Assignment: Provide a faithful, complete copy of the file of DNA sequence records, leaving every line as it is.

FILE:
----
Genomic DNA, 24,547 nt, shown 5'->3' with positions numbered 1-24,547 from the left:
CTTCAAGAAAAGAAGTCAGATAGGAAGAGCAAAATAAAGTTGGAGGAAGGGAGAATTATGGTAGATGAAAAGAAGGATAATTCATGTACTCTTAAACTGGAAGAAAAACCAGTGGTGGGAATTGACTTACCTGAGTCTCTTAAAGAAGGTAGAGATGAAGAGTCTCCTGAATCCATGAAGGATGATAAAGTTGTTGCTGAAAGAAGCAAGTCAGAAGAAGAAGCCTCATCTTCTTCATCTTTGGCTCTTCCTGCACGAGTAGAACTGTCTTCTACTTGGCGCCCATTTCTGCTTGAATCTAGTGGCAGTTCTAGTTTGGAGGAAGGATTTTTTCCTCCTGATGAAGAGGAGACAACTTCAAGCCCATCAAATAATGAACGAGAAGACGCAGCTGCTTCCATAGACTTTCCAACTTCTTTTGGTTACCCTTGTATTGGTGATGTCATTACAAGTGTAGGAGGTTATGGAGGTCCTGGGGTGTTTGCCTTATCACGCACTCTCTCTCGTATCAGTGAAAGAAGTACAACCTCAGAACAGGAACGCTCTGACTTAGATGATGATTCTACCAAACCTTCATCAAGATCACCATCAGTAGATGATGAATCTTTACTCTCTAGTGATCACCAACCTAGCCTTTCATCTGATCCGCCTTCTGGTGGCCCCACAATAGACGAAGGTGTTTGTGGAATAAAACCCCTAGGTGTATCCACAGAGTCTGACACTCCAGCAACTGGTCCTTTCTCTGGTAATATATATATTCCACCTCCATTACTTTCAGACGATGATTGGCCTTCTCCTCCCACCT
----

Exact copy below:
Genomic DNA, 24,547 nt, shown 5'->3' with positions numbered 1-24,547 from the left:
CTTCAAGAAAAGAAGTCAGATAGGAAGAGCAAAATAAAGTTGGAGGAAGGGAGAATTATGGTAGATGAAAAGAAGGATAATTCATGTACTCTTAAACTGGAAGAAAAACCAGTGGTGGGAATTGACTTACCTGAGTCTCTTAAAGAAGGTAGAGATGAAGAGTCTCCTGAATCCATGAAGGATGATAAAGTTGTTGCTGAAAGAAGCAAGTCAGAAGAAGAAGCCTCATCTTCTTCATCTTTGGCTCTTCCTGCACGAGTAGAACTGTCTTCTACTTGGCGCCCATTTCTGCTTGAATCTAGTGGCAGTTCTAGTTTGGAGGAAGGATTTTTTCCTCCTGATGAAGAGGAGACAACTTCAAGCCCATCAAATAATGAACGAGAAGACGCAGCTGCTTCCATAGACTTTCCAACTTCTTTTGGTTACCCTTGTATTGGTGATGTCATTACAAGTGTAGGAGGTTATGGAGGTCCTGGGGTGTTTGCCTTATCACGCACTCTCTCTCGTATCAGTGAAAGAAGTACAACCTCAGAACAGGAACGCTCTGACTTAGATGATGATTCTACCAAACCTTCATCAAGATCACCATCAGTAGATGATGAATCTTTACTCTCTAGTGATCACCAACCTAGCCTTTCATCTGATCCGCCTTCTGGTGGCCCCACAATAGACGAAGGTGTTTGTGGAATAAAACCCCTAGGTGTATCCACAGAGTCTGACACTCCAGCAACTGGTCCTTTCTCTGGTAATATATATATTCCACCTCCATTACTTTCAGACGATGATTGGCCTTCTCCTCCCACCT